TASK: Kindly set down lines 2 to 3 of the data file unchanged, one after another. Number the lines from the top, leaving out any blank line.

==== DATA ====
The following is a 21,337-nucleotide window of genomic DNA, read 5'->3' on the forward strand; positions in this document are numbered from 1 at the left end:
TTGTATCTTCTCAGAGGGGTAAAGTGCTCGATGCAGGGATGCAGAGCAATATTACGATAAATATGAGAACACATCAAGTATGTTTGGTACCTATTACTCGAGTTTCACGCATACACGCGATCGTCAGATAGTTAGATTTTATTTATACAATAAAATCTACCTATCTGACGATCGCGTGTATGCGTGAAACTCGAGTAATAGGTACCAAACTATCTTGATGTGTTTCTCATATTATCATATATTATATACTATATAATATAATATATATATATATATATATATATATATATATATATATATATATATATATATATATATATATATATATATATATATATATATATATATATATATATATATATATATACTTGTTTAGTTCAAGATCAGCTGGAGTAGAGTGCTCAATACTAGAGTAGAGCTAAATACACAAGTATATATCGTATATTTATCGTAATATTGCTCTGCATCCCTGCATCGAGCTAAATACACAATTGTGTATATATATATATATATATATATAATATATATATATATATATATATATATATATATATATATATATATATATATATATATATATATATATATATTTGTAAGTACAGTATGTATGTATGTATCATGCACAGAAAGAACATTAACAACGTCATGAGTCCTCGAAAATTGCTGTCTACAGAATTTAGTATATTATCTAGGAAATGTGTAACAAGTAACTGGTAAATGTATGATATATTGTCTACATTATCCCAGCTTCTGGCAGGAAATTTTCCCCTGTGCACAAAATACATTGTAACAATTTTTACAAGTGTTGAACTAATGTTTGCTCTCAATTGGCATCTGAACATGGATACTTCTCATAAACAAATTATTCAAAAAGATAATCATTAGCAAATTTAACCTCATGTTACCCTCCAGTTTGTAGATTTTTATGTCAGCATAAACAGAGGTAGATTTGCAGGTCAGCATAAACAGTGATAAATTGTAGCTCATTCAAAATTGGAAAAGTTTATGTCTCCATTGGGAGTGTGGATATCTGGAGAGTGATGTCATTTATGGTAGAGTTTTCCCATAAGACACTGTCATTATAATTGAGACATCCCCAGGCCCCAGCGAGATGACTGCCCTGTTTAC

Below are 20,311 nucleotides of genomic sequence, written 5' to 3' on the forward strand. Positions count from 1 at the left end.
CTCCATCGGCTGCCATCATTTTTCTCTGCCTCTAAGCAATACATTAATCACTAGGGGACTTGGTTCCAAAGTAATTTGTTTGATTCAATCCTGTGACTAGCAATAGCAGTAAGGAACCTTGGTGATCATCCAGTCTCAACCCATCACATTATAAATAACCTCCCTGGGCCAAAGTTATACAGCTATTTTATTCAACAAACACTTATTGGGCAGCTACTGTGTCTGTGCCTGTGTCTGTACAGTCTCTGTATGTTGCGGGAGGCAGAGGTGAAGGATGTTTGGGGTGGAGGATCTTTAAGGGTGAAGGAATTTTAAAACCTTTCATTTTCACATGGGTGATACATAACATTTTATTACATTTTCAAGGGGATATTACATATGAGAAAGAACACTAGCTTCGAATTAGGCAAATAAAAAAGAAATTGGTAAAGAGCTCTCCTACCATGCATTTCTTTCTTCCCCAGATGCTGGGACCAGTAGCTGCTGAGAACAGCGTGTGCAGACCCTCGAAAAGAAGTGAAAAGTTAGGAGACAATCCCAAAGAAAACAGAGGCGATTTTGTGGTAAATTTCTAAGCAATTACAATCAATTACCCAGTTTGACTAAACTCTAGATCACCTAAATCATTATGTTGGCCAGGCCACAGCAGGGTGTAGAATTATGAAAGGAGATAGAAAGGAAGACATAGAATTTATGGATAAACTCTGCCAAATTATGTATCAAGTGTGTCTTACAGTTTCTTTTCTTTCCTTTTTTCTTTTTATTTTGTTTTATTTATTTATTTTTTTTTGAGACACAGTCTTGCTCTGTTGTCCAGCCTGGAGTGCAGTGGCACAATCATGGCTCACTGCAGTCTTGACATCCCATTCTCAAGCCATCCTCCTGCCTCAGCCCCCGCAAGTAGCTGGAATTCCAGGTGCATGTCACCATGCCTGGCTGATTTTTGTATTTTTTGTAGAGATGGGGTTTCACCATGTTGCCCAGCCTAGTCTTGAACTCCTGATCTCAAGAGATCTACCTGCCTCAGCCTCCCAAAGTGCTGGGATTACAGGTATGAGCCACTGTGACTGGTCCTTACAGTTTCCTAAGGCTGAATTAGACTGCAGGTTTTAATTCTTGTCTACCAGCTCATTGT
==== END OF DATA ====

TTGTATCTTCTCAGAGGGGTAAAGTGCTCGATGCAGGGATGCAGAGCAATATTACGATAAATATGAGAACACATCAAGTATGTTTGGTACCTATTACTCGAGTTTCACGCATACACGCGATCGTCAGATAGTTAGATTTTATTTATACAATAAAATCTACCTATCTGACGATCGCGTGTATGCGTGAAACTCGAGTAATAGGTACCAAACTATCTTGATGTGTTTCTCATATTATCATATATTATATACTATATAATATAATATATATATATATATATATATATATATATATATATATATATATATATATATATATATATATATATATATATATATATATATATATATATATATATATATATATATACTTGTTTAGTTCAAGATCAGCTGGAGTAGAGTGCTCAATACTAGAGTAGAGCTAAATACACAAGTATATATCGTATATTTATCGTAATATTGCTCTGCATCCCTGCATCGAGCTAAATACACAATTGTGTATATATATATATATATATATATAATATATATATATATATATATATATATATATATATATATATATATATATATATATATATATATATATATATTTGTAAGTACAGTATGTATGTATGTATCATGCACAGAAAGAACATTAACAACGTCATGAGTCCTCGAAAATTGCTGTCTACAGAATTTAGTATATTATCTAGGAAATGTGTAACAAGTAACTGGTAAATGTATGATATATTGTCTACATTATCCCAGCTTCTGGCAGGAAATTTTCCCCTGTGCACAAAATACATTGTAACAATTTTTACAAGTGTTGAACTAATGTTTGCTCTCAATTGGCATCTGAACATGGATACTTCTCATAAACAAATTATTCAAAAAGATAATCATTAGCAAATTTAACCTCATGTTACCCTCCAGTTTGTAGATTTTTATGTCAGCATAAACAGAGGTAGATTTGCAGGTCAGCATAAACAGTGATAAATTGTAGCTCATTCAAAATTGGAAAAGTTTATGTCTCCATTGGGAGTGTGGATATCTGGAGAGTGATGTCATTTATGGTAGAGTTTTCCCATAAGACACTGTCATTATAATTGAGACATCCCCAGGCCCCAGCGAGATGACTGCCCTGTTTAC

Below are 20,311 nucleotides of genomic sequence, written 5' to 3' on the forward strand. Positions count from 1 at the left end.